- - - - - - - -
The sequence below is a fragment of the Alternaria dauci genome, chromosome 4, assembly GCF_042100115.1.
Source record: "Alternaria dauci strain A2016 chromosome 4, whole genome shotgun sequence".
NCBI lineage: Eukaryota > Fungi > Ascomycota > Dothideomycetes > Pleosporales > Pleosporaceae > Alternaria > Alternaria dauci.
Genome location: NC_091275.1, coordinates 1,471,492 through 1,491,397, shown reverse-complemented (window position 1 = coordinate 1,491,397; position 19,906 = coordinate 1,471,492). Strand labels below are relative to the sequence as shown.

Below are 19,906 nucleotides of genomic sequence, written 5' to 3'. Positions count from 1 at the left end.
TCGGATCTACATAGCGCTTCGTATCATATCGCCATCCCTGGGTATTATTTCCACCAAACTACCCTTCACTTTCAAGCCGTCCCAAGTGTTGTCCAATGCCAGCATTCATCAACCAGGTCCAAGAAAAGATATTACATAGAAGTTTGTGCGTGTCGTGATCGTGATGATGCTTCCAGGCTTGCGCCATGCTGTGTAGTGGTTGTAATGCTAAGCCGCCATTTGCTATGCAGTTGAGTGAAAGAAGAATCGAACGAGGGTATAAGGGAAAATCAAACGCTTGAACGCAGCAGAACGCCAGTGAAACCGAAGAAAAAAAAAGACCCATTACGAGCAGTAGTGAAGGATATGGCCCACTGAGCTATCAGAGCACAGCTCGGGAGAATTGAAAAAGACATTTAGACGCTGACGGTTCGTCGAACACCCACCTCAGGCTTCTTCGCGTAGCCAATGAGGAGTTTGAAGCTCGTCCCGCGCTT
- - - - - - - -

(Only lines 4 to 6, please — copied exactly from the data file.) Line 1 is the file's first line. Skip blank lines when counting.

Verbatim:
Genome location: NC_091275.1, coordinates 1,471,492 through 1,491,397, shown reverse-complemented (window position 1 = coordinate 1,491,397; position 19,906 = coordinate 1,471,492). Strand labels below are relative to the sequence as shown.

Below are 19,906 nucleotides of genomic sequence, written 5' to 3'. Positions count from 1 at the left end.
TCGGATCTACATAGCGCTTCGTATCATATCGCCATCCCTGGGTATTATTTCCACCAAACTACCCTTCACTTTCAAGCCGTCCCAAGTGTTGTCCAATGCCAGCATTCATCAACCAGGTCCAAGAAAAGATATTACATAGAAGTTTGTGCGTGTCGTGATCGTGATGATGCTTCCAGGCTTGCGCCATGCTGTGTAGTGGTTGTAATGCTAAGCCGCCATTTGCTATGCAGTTGAGTGAAAGAAGAATCGAACGAGGGTATAAGGGAAAATCAAACGCTTGAACGCAGCAGAACGCCAGTGAAACCGAAGAAAAAAAAAGACCCATTACGAGCAGTAGTGAAGGATATGGCCCACTGAGCTATCAGAGCACAGCTCGGGAGAATTGAAAAAGACATTTAGACGCTGACGGTTCGTCGAACACCCACCTCAGGCTTCTTCGCGTAGCCAATGAGGAGTTTGAAGCTCGTCCCGCGCTT